Nanotechnology: Energizing our Future

Energy is critical to all aspects of daily human activities and the economy. With world demand expected to double by 2050, science innovations are key to providing environmentally sustainable energy sources. By exploring matter at its tiniest, nanoscale science offers great potential for delivering a range of these innovations—from tapping unused sun and wind energy to storing electrical energy at high density. Also possible are the efficient use of energy in solid-state lighting and fuel cells and the production of electricity from advanced coal and nuclear power sources that emit no carbon dioxide. Because all the basic steps of energy conversion (e.g., charge transfer, molecular rearrangement, and chemical reactions) take place at the nanoscale, high-performing nanomaterials could help transform the way energy is produced, stored, and consumed.

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What is Nanotechnology?

Nanotechnology is the science of understanding and controlling matter at extremely tiny dimensions spanning 1 to 100 nanometers (nm). For comparison, a fingernail grows about 1 nm in a second, and there are 25.4 million nm in an inch. Matter such as gases, liquids, and solids can exhibit unusual physical, chemical, and biological properties at the nanoscale, differing in important ways from the same material in bulk. These enhanced properties include increased strength, lighter weight, more control of the light spectrum, and greater chemical sensitivity. Such phenomena result both from quantum effects, which rule particle behavior and properties at the nanoscale, and from the larger surface areas of nanomaterials. This increased surface area per mass allows more of the material to come into contact with surrounding materials. Many important chemical and electrical reactions occur only at surfaces and are sensitive to surface shape, texture, and chemical composition. Also, many nanoscale materials can spontaneously assemble into ordered structures, enabling atom-by-atom design of materials for specific purposes. These factors make nanotechnology promising for energy applications.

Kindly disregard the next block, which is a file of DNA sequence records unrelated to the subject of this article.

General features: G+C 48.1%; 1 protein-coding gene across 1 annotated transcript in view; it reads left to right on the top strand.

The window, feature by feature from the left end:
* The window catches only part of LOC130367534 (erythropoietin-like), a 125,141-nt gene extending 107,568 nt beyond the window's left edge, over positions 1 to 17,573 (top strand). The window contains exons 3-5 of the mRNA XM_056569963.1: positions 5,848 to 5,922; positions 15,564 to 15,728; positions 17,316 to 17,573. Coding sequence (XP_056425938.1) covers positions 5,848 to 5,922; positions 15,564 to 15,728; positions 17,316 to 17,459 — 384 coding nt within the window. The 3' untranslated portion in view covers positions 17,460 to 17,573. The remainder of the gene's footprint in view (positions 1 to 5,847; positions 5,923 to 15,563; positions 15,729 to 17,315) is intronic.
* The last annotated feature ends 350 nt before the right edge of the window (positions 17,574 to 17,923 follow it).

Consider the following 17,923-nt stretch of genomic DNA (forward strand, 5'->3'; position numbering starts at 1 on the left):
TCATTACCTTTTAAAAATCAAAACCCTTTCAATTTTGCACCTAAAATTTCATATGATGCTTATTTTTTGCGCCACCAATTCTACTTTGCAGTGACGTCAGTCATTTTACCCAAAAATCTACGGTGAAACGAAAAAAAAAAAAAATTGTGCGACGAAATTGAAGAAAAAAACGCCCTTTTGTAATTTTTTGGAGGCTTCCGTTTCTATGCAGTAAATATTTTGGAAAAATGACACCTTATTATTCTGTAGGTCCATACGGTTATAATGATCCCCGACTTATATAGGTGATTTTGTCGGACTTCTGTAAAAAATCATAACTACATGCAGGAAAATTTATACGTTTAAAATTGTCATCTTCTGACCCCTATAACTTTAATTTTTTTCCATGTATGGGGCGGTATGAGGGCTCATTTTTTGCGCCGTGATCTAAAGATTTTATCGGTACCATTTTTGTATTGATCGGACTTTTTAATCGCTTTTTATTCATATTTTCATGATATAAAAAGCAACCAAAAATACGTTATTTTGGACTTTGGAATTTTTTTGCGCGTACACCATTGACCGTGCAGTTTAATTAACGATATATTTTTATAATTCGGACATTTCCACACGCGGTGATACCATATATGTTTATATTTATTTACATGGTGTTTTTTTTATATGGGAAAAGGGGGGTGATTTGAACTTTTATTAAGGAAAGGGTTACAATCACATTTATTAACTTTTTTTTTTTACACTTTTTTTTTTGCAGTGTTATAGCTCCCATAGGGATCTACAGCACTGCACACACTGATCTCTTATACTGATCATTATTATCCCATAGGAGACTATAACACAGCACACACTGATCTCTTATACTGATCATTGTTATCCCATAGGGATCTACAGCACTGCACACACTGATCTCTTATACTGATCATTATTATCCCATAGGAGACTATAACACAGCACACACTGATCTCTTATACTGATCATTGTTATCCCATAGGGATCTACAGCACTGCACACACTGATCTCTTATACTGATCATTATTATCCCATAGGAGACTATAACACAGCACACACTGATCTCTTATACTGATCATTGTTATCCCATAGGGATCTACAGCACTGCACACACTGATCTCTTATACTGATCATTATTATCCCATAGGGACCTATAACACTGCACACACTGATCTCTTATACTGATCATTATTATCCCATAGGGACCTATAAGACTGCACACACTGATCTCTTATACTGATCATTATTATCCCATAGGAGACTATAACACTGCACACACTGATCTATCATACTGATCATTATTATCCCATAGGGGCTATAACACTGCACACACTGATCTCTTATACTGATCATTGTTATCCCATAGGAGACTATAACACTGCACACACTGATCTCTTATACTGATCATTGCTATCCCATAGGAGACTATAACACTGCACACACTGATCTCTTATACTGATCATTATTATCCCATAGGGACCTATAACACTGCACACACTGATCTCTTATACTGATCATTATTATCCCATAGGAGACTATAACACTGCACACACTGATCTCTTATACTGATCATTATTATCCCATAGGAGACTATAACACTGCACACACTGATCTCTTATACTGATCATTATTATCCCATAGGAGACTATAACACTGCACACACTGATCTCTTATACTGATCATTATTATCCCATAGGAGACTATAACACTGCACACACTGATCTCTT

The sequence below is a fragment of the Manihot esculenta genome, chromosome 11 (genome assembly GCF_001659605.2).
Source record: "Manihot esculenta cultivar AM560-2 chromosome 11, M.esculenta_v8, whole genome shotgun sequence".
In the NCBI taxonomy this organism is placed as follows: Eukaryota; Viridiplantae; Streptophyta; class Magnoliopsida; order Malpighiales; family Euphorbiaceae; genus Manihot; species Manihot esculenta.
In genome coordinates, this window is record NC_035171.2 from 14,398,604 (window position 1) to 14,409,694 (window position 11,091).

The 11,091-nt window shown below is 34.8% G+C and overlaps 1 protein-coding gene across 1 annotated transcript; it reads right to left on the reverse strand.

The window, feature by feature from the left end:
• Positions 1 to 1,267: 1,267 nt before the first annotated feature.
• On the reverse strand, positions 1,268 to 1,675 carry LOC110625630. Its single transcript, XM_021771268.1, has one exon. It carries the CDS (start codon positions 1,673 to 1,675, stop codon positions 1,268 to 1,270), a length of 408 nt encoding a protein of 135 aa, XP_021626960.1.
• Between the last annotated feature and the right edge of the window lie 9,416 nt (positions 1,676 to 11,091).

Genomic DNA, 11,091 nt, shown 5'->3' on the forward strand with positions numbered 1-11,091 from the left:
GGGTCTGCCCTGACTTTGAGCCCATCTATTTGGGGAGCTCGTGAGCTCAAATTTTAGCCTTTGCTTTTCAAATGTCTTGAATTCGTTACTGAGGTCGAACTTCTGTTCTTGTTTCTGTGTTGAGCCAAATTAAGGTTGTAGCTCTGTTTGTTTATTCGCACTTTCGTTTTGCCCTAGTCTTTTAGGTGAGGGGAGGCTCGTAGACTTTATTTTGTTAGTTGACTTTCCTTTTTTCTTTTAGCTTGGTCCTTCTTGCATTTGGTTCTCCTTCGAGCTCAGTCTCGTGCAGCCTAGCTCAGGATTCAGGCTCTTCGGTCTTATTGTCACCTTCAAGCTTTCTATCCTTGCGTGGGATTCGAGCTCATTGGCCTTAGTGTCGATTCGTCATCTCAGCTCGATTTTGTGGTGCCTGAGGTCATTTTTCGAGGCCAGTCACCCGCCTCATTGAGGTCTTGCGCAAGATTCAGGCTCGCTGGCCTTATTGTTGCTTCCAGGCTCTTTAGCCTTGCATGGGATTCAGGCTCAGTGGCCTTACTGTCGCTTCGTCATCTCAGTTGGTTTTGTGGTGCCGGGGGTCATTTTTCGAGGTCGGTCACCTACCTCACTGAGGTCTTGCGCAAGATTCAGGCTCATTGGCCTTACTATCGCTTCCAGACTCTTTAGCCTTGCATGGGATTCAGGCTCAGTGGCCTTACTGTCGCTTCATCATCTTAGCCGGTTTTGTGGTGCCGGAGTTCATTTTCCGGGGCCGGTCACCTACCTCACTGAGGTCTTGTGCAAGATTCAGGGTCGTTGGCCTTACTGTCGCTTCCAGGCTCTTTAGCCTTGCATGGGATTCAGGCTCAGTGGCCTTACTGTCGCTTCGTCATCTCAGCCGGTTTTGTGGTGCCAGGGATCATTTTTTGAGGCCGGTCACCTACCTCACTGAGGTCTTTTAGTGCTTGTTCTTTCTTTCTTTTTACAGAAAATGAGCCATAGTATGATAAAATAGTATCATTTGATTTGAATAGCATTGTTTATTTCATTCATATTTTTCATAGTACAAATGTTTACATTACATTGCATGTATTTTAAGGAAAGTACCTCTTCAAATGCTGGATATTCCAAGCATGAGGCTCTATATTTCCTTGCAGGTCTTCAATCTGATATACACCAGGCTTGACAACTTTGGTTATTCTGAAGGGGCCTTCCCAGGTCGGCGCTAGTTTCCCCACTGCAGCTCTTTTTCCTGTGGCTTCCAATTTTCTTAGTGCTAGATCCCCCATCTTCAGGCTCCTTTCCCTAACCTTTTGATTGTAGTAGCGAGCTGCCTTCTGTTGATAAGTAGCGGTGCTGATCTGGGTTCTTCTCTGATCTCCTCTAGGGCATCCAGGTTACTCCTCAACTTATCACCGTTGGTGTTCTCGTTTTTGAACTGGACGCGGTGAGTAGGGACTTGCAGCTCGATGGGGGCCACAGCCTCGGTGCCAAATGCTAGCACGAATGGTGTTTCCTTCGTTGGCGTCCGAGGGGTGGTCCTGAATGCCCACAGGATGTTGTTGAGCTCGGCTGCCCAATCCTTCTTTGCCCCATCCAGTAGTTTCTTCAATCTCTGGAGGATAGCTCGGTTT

Common Uses of Nanotechnology

Energy, Fuels, and Environment. With their novel properties arising from increased surface area and quantum effects, nanomaterials are used in batteries, photovoltaics, fuel cells, superconductors, solid-state lighting, lubricants, and thermoelectrics. In addition, they play a critical role in catalysts, which both speed up natural chemical reactions and enable those not readily occurring in nature. They turn raw materials such as crude oil into products like gasoline or plastics and help convert harmful wastes into benign compounds before they enter the environment. The superior strength of nanostructured materials is another property that makes them promising for energy use and efficiency applications. For example, carbon nanotubes, which are up to 30 times stronger than steel and only one-sixth the weight, are being incorporated into high-strength composites and woven into yarns to produce much lighter parts for cars, industrial equipment, and buildings.